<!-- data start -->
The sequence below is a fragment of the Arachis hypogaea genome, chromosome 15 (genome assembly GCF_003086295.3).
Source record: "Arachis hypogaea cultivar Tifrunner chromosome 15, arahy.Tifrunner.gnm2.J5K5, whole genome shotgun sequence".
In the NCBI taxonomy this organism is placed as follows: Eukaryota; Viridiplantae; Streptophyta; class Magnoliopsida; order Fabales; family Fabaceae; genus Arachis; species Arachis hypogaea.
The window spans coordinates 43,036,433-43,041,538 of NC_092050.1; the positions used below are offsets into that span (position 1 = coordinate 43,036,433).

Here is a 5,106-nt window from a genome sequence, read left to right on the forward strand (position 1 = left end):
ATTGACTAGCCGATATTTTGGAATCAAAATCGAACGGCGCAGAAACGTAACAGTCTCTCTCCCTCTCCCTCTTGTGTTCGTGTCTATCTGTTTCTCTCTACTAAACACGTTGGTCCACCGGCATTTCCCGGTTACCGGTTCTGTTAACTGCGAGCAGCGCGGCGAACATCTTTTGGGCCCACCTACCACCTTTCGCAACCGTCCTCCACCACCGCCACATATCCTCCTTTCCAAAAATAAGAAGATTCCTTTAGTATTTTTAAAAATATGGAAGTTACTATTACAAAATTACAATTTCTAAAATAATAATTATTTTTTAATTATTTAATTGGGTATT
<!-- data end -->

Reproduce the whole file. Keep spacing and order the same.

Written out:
The sequence below is a fragment of the Arachis hypogaea genome, chromosome 15 (genome assembly GCF_003086295.3).
Source record: "Arachis hypogaea cultivar Tifrunner chromosome 15, arahy.Tifrunner.gnm2.J5K5, whole genome shotgun sequence".
In the NCBI taxonomy this organism is placed as follows: Eukaryota; Viridiplantae; Streptophyta; class Magnoliopsida; order Fabales; family Fabaceae; genus Arachis; species Arachis hypogaea.
The window spans coordinates 43,036,433-43,041,538 of NC_092050.1; the positions used below are offsets into that span (position 1 = coordinate 43,036,433).

Here is a 5,106-nt window from a genome sequence, read left to right on the forward strand (position 1 = left end):
ATTGACTAGCCGATATTTTGGAATCAAAATCGAACGGCGCAGAAACGTAACAGTCTCTCTCCCTCTCCCTCTTGTGTTCGTGTCTATCTGTTTCTCTCTACTAAACACGTTGGTCCACCGGCATTTCCCGGTTACCGGTTCTGTTAACTGCGAGCAGCGCGGCGAACATCTTTTGGGCCCACCTACCACCTTTCGCAACCGTCCTCCACCACCGCCACATATCCTCCTTTCCAAAAATAAGAAGATTCCTTTAGTATTTTTAAAAATATGGAAGTTACTATTACAAAATTACAATTTCTAAAATAATAATTATTTTTTAATTATTTAATTGGGTATT